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J.Y. Yeh

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  • 12 years ago

    The fall of Oscar Wilde is a tragedy that has been told and retold in the last several years, from director Brian Gilbert's film biography to Moisés Kaufman's Off-Off play Gross Indecency, a savvy reconstruction of the trials that resulted ...

  • 13 years ago

    "I will not give in. I will grow more strange," announces the poet Timothy Donnelly in his debut collection, and he's certainly a man of his word. This singular concoction—audacious of whimsy, ferocious of style—almost lives up to the co...

  • 13 years ago

    That was the thing about New York—if you loved it, if it worked for you, it ruined you for anyplace else in the world. —Lawrence Block, Small Town With 8 million stories in the naked city, New York has inspired more books than any other ...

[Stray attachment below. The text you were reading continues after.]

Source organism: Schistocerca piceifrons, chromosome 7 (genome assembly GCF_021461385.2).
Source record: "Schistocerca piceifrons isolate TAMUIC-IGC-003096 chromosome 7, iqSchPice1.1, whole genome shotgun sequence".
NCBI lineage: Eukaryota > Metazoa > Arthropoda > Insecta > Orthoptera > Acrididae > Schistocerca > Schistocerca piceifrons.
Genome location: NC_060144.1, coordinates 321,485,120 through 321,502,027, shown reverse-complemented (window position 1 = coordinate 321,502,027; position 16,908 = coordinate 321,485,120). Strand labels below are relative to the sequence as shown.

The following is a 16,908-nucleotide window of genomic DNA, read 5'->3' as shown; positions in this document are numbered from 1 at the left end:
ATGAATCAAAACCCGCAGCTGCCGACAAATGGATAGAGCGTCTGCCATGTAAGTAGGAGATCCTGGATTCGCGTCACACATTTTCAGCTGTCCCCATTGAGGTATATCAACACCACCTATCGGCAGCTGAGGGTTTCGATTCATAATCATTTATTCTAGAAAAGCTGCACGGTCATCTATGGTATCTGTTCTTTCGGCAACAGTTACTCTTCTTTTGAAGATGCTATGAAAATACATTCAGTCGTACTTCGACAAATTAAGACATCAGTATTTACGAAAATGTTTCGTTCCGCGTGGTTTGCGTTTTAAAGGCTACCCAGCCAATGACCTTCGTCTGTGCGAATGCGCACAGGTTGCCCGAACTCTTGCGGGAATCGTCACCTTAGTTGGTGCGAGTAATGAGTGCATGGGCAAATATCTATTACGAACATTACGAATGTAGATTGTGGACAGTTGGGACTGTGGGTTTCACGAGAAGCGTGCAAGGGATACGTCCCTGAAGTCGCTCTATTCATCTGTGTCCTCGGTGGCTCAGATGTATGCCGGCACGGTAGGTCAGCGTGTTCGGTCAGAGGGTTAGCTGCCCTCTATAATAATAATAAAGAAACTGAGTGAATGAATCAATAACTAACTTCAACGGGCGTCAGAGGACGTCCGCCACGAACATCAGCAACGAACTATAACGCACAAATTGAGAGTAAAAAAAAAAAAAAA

• 13 years ago

    LONDON—In Will Self's latest novel, the bad boy of English letters transposes Oscar Wilde's The Picture of Dorian Gray to the late 20th century. But don't call it an adaptation, Self insists. Besides changing the cravats to Calvin Klein undie...

  • 13 years ago

    The year is 1776. Across the Atlantic, the American Revolution has begun, but back in England, on the outskirts of Birmingham, another revolution is taking place almost unnoticed. Instead of muskets and bayonets, its weapons are pistons and pump r...

  • 13 years ago

    George Bernard Shaw dubbed him "the incomparable Max," but hardly anyone remembers the English humorist Max Beerbohm today, especially on this side of the pond. A caricaturist lavishly feted in his heyday, Beerbohm (1872-1956) deployed his evanesc...

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